Friday, March 11, 2011
A Dinner for a Legend
The dining room of the Metropolitan Club on Wednesday night.
Well, it's unofficially been Mario Buatta week here in New York City. Along with my video interview with the great decorator, there has been coverage of him here, here, here, and here, all based on his recognition this week by the New York School of Interior Design, who honored him on Wednesday night with a gala dinner at the Metropolitan Club and renamed its library the Mario Buatta Materials Atelier.
What a dinner it was. The evening started with the opening preview of the Avenue Antiques & Art at the Armory Show. After that, hundreds of friends, clients, decorators and editors streamed through the gates of the Metropolitan Club, on Fifth Avenue at 60th Street, which was built at the turn of the last century when J. P. Morgan was its first president. For the dinner honoring Mario, more than 30 designers each created a unique table top scheme. The total effect in the carefully-lit golden dining room was pretty spectacular.
As I checked in and got my table seating assignment I ran into decorator Bunny Williams. "Mario is the Prince of Chintz but he's no bed of roses!" she said to me. "He's one of my dearest friends. The whole design community turned out for this because they have such respect for him. He's a mentor of many people."
Michael Boodro, the editor-in-chief of Elle Decor, was arriving too. "Mario has been totally under-appreciated," he told me. "The breadth of his work is amazing, and he is a master colorist. He's so self-deprecating that people don't fully understand him." The new April issue of Elle Decor includes a feature on Mario.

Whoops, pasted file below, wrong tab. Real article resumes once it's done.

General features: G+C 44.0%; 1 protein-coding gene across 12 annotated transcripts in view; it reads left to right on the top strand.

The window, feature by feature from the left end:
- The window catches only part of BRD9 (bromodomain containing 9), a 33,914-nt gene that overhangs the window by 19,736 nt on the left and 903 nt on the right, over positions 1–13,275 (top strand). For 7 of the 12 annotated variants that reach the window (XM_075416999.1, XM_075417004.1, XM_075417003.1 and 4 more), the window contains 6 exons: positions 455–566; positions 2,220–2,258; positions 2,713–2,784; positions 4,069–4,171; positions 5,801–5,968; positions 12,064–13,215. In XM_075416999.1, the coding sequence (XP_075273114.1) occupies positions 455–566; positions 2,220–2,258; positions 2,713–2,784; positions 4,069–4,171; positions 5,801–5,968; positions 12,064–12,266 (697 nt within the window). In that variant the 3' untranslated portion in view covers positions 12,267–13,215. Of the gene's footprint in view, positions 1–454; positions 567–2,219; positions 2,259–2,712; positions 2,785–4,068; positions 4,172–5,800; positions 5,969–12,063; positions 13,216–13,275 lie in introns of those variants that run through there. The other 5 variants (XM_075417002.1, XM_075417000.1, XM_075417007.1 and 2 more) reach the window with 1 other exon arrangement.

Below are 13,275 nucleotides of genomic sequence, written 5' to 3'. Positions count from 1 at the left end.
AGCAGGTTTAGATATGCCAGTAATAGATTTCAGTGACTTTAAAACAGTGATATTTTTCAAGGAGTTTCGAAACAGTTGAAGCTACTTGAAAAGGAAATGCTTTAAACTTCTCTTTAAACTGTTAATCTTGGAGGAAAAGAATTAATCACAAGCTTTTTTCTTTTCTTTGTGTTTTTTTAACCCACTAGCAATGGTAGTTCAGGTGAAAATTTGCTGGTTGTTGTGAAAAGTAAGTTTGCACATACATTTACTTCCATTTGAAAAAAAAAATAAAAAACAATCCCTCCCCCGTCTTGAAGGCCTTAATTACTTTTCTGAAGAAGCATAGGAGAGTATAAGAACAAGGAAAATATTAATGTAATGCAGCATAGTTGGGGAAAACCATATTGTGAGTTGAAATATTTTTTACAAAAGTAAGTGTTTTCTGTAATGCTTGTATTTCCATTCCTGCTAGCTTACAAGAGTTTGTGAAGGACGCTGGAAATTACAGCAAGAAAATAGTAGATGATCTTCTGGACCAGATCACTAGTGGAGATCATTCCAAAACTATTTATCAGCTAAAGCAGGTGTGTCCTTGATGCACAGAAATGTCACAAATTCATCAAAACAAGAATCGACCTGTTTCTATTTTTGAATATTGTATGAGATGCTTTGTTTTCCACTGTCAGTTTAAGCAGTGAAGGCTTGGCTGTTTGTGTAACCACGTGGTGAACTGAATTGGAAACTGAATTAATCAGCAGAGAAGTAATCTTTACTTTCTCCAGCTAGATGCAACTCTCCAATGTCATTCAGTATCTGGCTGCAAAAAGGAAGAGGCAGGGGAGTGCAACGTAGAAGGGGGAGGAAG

In the dining room I admired this table designed by Amy Lau for 1stdibs, its white French tulips bowing gracefully in the candlelight.
I found my way to my table which was designed by decorator Ilene Wetson who centered scarlet ranunculuses on a table covering made of textured African mats which she had sewn together. About as far away as you can get from chintz, and very striking indeed.
Guests sat down to a dinner of filet mignon followed by some jolly entertainment including a poem about Mario by client/financier Wilbur Ross ("The sticker price was such a shock I had to sell a lot of stock"), and a witty song sang by Christopher Mason. Louis Frumkes, husband of my dinner partner Alana Frumkes, noted that Mario is "uniquely gifted in the art of living," and introduced the man of the hour. "I have a few notes here," deadpanned Mario as he took the microphone and unfurled a long scroll of paper that rolled down and off of the stage.
After a standing ovation, the dinner dispersed and guests lingered. Decorator Charlotte Moss, looking very chic in a black Yves Saint Laurent pant suit, said to me, "Mario is a force of nature, one-of-a-kind. He has a delivery that is totally unique, and he lives and breathes the decorating business. There is only one Mario, no last name required. He's like Madonna."